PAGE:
The evidence that Microcephalin and ASPM were evolving under strong natural selection in the lineage leading to humans led Lahn and his colleagues to consider exploring whether these two genes are still evolving under selection in modern human populations. "In the earlier studies, we looked at differences that had already been set in the human genome," he said. "The next logical question was to ask whether the same process is still going on today, given that these genes have been under such strong selective pressure, leading to the accumulation of advantageous changes in the human lineage. If that is the case, we reasoned we might be able to see variants within the human population that are rising in frequency due to positive selection, but haven't gone to completion yet."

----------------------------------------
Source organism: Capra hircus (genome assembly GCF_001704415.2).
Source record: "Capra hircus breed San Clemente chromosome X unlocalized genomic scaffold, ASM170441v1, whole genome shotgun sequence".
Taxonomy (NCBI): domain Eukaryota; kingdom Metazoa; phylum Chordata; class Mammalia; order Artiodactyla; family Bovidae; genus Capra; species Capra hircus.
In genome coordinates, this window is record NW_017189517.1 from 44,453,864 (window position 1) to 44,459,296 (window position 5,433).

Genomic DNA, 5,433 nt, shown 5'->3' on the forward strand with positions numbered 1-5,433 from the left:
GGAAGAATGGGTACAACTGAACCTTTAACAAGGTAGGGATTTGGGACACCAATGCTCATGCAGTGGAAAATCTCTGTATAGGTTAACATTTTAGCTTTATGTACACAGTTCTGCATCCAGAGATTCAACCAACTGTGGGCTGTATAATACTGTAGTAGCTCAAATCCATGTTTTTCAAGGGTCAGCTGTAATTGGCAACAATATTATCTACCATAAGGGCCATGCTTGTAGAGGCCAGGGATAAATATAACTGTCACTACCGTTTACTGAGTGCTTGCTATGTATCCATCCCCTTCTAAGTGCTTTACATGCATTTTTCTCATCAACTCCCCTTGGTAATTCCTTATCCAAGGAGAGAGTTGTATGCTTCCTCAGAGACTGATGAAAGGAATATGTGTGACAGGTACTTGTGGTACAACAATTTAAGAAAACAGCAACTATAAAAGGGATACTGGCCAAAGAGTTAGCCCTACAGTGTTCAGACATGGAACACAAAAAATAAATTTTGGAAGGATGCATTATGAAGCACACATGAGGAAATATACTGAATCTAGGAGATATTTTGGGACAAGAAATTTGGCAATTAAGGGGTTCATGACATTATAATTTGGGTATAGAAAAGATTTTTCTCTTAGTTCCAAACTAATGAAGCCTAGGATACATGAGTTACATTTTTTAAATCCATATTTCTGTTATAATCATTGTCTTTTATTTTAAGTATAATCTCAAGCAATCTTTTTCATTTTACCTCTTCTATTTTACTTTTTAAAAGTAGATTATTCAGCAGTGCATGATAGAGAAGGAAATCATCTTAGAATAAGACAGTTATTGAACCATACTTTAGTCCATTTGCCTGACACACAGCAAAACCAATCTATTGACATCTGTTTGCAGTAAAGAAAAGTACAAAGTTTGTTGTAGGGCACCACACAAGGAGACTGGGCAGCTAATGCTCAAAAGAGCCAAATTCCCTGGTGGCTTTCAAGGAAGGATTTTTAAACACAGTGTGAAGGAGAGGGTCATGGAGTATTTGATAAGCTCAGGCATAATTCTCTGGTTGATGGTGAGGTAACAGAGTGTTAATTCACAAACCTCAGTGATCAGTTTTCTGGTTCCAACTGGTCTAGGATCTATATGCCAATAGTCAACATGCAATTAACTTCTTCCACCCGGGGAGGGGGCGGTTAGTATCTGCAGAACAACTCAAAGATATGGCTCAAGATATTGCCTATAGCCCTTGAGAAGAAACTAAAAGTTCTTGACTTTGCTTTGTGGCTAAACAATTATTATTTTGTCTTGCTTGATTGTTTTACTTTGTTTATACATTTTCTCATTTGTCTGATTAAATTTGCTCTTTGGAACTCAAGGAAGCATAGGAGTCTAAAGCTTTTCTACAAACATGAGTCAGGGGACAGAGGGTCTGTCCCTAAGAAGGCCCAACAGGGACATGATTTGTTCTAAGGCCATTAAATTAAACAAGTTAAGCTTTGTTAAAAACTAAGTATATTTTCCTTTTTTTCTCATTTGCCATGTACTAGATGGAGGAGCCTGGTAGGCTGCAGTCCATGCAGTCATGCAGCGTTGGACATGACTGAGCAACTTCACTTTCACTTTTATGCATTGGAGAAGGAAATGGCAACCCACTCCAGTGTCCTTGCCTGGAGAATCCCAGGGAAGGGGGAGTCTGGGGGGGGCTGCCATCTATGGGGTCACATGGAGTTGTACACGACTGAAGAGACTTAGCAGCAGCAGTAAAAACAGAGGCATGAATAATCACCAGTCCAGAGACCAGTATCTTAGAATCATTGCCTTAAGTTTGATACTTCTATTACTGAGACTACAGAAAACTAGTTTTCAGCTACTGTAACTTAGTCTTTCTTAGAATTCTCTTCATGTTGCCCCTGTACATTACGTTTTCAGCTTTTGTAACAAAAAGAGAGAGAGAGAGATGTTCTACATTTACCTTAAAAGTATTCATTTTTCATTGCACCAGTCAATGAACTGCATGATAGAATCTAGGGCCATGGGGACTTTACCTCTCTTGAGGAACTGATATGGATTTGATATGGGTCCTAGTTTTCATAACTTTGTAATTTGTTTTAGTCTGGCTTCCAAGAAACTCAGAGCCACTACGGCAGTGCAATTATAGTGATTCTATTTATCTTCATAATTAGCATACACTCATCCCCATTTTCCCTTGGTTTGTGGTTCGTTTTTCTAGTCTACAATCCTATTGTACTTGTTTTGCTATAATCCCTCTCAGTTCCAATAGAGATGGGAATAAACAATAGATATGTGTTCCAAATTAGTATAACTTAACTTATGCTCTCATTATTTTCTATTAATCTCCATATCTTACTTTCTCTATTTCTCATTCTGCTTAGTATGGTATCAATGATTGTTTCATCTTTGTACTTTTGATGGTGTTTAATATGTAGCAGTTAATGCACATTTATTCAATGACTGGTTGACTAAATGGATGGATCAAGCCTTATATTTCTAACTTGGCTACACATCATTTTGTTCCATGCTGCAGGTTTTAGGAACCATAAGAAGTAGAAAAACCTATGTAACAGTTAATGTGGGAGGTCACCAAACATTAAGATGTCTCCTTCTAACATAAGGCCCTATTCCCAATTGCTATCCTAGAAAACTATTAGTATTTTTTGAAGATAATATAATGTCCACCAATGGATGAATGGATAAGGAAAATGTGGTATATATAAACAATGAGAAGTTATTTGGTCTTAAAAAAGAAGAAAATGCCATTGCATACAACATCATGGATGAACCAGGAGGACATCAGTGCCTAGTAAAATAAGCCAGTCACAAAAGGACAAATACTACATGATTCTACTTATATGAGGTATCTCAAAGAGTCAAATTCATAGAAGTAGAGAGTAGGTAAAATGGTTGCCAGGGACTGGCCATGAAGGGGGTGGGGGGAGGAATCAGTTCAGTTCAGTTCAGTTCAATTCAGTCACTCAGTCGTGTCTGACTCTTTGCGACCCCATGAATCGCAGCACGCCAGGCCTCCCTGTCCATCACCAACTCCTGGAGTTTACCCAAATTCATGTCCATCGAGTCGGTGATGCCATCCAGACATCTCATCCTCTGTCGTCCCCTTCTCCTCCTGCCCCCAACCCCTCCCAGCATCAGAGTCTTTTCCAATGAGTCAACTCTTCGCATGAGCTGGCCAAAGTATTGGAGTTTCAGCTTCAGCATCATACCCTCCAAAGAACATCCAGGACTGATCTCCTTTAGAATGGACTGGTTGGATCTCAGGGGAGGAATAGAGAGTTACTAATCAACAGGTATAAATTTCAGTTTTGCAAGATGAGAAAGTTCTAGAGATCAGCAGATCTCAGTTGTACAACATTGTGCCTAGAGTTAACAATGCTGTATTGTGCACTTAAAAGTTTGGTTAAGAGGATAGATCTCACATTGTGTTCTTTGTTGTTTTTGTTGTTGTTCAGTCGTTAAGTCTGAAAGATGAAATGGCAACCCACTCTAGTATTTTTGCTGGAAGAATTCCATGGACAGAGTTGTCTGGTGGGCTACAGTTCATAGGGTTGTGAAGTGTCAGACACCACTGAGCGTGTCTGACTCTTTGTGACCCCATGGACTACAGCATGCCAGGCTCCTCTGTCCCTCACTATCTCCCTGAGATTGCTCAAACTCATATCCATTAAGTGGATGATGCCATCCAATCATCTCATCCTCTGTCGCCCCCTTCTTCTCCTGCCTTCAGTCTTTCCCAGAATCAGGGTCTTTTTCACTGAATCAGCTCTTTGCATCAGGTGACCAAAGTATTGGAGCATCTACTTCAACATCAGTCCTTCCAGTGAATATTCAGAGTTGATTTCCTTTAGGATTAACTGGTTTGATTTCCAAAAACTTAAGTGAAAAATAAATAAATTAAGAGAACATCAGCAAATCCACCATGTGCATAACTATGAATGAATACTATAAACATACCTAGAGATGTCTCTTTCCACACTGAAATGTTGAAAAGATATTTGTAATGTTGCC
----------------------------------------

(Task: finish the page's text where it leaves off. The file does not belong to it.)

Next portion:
The researchers first sequenced the two genes in an ethnically diverse selection of about 90 individuals. The researchers also sequenced the genes in the chimpanzee, to determine the "ancestral" state of polymorphisms in the genes and to assess the extent of human-chimpanzee divergence.
In each gene, the researchers found distinctive sets of polymorphisms, which are sequence differences between different individuals. Blocks of linked polymorphisms are called haplotypes, whereby each haplotype is, in essence, a distinct genetic variant of the gene. They found that they could further break the haplotypes down into related variants called haplogroups. Their analysis indicated that for each of the two genes, one haplogroup occurs at a frequency far higher than t
Source:Howard Hughes Medical Institute